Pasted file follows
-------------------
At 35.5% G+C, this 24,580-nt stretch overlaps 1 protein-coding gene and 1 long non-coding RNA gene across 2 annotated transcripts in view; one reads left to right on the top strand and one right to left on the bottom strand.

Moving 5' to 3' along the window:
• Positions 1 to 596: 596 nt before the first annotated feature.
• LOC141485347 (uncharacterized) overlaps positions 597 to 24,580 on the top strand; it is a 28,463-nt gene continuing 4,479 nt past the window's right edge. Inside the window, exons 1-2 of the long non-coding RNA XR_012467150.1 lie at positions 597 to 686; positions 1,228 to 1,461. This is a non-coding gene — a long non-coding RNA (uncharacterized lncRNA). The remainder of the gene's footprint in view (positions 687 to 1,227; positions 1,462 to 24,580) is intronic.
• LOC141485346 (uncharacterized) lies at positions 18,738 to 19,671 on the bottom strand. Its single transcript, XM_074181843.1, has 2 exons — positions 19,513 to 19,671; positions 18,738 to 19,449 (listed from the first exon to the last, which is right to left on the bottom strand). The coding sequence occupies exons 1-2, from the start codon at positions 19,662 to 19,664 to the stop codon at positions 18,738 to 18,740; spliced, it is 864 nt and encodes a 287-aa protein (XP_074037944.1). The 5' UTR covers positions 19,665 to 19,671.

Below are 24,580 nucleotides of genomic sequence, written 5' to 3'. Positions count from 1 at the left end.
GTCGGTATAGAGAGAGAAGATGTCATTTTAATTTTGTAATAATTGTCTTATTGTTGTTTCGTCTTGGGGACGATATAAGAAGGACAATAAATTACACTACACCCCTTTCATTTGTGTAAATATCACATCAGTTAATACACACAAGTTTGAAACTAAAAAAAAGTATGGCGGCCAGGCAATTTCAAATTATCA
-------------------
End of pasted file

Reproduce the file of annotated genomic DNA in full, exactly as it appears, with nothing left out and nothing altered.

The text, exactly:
At 35.5% G+C, this 24,580-nt stretch overlaps 1 protein-coding gene and 1 long non-coding RNA gene across 2 annotated transcripts in view; one reads left to right on the top strand and one right to left on the bottom strand.

Moving 5' to 3' along the window:
• Positions 1 to 596: 596 nt before the first annotated feature.
• LOC141485347 (uncharacterized) overlaps positions 597 to 24,580 on the top strand; it is a 28,463-nt gene continuing 4,479 nt past the window's right edge. Inside the window, exons 1-2 of the long non-coding RNA XR_012467150.1 lie at positions 597 to 686; positions 1,228 to 1,461. This is a non-coding gene — a long non-coding RNA (uncharacterized lncRNA). The remainder of the gene's footprint in view (positions 687 to 1,227; positions 1,462 to 24,580) is intronic.
• LOC141485346 (uncharacterized) lies at positions 18,738 to 19,671 on the bottom strand. Its single transcript, XM_074181843.1, has 2 exons — positions 19,513 to 19,671; positions 18,738 to 19,449 (listed from the first exon to the last, which is right to left on the bottom strand). The coding sequence occupies exons 1-2, from the start codon at positions 19,662 to 19,664 to the stop codon at positions 18,738 to 18,740; spliced, it is 864 nt and encodes a 287-aa protein (XP_074037944.1). The 5' UTR covers positions 19,665 to 19,671.

Below are 24,580 nucleotides of genomic sequence, written 5' to 3'. Positions count from 1 at the left end.
GTCGGTATAGAGAGAGAAGATGTCATTTTAATTTTGTAATAATTGTCTTATTGTTGTTTCGTCTTGGGGACGATATAAGAAGGACAATAAATTACACTACACCCCTTTCATTTGTGTAAATATCACATCAGTTAATACACACAAGTTTGAAACTAAAAAAAAGTATGGCGGCCAGGCAATTTCAAATTATCA